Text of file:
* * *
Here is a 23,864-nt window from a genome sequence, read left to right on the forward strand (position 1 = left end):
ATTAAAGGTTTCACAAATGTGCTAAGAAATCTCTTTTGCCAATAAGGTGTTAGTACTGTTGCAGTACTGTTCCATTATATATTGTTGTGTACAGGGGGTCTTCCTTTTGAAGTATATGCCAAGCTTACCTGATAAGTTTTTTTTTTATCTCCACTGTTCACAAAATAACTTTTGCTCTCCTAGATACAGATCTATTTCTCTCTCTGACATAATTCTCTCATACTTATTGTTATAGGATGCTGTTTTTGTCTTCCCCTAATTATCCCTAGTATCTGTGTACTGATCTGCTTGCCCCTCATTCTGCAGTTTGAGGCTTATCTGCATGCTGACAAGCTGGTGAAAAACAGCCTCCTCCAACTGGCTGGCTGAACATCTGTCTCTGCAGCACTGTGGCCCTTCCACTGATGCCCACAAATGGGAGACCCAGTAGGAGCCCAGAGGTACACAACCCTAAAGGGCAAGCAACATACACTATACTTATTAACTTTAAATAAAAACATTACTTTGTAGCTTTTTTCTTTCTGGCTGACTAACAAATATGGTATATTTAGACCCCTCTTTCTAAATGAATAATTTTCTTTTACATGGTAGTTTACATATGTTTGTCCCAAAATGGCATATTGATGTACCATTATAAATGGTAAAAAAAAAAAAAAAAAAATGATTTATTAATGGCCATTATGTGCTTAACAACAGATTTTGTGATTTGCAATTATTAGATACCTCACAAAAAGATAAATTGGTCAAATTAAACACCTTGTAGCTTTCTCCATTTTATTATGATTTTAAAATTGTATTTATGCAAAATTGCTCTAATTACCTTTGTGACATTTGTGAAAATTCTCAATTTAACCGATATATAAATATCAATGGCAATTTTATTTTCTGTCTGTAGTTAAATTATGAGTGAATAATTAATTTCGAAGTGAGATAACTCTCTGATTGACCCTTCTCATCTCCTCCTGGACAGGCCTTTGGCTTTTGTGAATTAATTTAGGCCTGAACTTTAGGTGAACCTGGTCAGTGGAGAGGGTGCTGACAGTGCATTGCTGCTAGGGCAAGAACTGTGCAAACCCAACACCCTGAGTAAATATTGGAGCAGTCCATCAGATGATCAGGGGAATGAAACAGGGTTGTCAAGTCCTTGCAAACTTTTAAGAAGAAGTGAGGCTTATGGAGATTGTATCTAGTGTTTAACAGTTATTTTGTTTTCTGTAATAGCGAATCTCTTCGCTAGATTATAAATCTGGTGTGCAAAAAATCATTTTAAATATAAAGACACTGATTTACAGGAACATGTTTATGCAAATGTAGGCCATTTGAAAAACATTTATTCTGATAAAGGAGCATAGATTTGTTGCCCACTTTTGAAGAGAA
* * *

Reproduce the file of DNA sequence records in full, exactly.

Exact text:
Here is a 23,864-nt window from a genome sequence, read left to right on the forward strand (position 1 = left end):
ATTAAAGGTTTCACAAATGTGCTAAGAAATCTCTTTTGCCAATAAGGTGTTAGTACTGTTGCAGTACTGTTCCATTATATATTGTTGTGTACAGGGGGTCTTCCTTTTGAAGTATATGCCAAGCTTACCTGATAAGTTTTTTTTTTATCTCCACTGTTCACAAAATAACTTTTGCTCTCCTAGATACAGATCTATTTCTCTCTCTGACATAATTCTCTCATACTTATTGTTATAGGATGCTGTTTTTGTCTTCCCCTAATTATCCCTAGTATCTGTGTACTGATCTGCTTGCCCCTCATTCTGCAGTTTGAGGCTTATCTGCATGCTGACAAGCTGGTGAAAAACAGCCTCCTCCAACTGGCTGGCTGAACATCTGTCTCTGCAGCACTGTGGCCCTTCCACTGATGCCCACAAATGGGAGACCCAGTAGGAGCCCAGAGGTACACAACCCTAAAGGGCAAGCAACATACACTATACTTATTAACTTTAAATAAAAACATTACTTTGTAGCTTTTTTCTTTCTGGCTGACTAACAAATATGGTATATTTAGACCCCTCTTTCTAAATGAATAATTTTCTTTTACATGGTAGTTTACATATGTTTGTCCCAAAATGGCATATTGATGTACCATTATAAATGGTAAAAAAAAAAAAAAAAAAATGATTTATTAATGGCCATTATGTGCTTAACAACAGATTTTGTGATTTGCAATTATTAGATACCTCACAAAAAGATAAATTGGTCAAATTAAACACCTTGTAGCTTTCTCCATTTTATTATGATTTTAAAATTGTATTTATGCAAAATTGCTCTAATTACCTTTGTGACATTTGTGAAAATTCTCAATTTAACCGATATATAAATATCAATGGCAATTTTATTTTCTGTCTGTAGTTAAATTATGAGTGAATAATTAATTTCGAAGTGAGATAACTCTCTGATTGACCCTTCTCATCTCCTCCTGGACAGGCCTTTGGCTTTTGTGAATTAATTTAGGCCTGAACTTTAGGTGAACCTGGTCAGTGGAGAGGGTGCTGACAGTGCATTGCTGCTAGGGCAAGAACTGTGCAAACCCAACACCCTGAGTAAATATTGGAGCAGTCCATCAGATGATCAGGGGAATGAAACAGGGTTGTCAAGTCCTTGCAAACTTTTAAGAAGAAGTGAGGCTTATGGAGATTGTATCTAGTGTTTAACAGTTATTTTGTTTTCTGTAATAGCGAATCTCTTCGCTAGATTATAAATCTGGTGTGCAAAAAATCATTTTAAATATAAAGACACTGATTTACAGGAACATGTTTATGCAAATGTAGGCCATTTGAAAAACATTTATTCTGATAAAGGAGCATAGATTTGTTGCCCACTTTTGAAGAGAA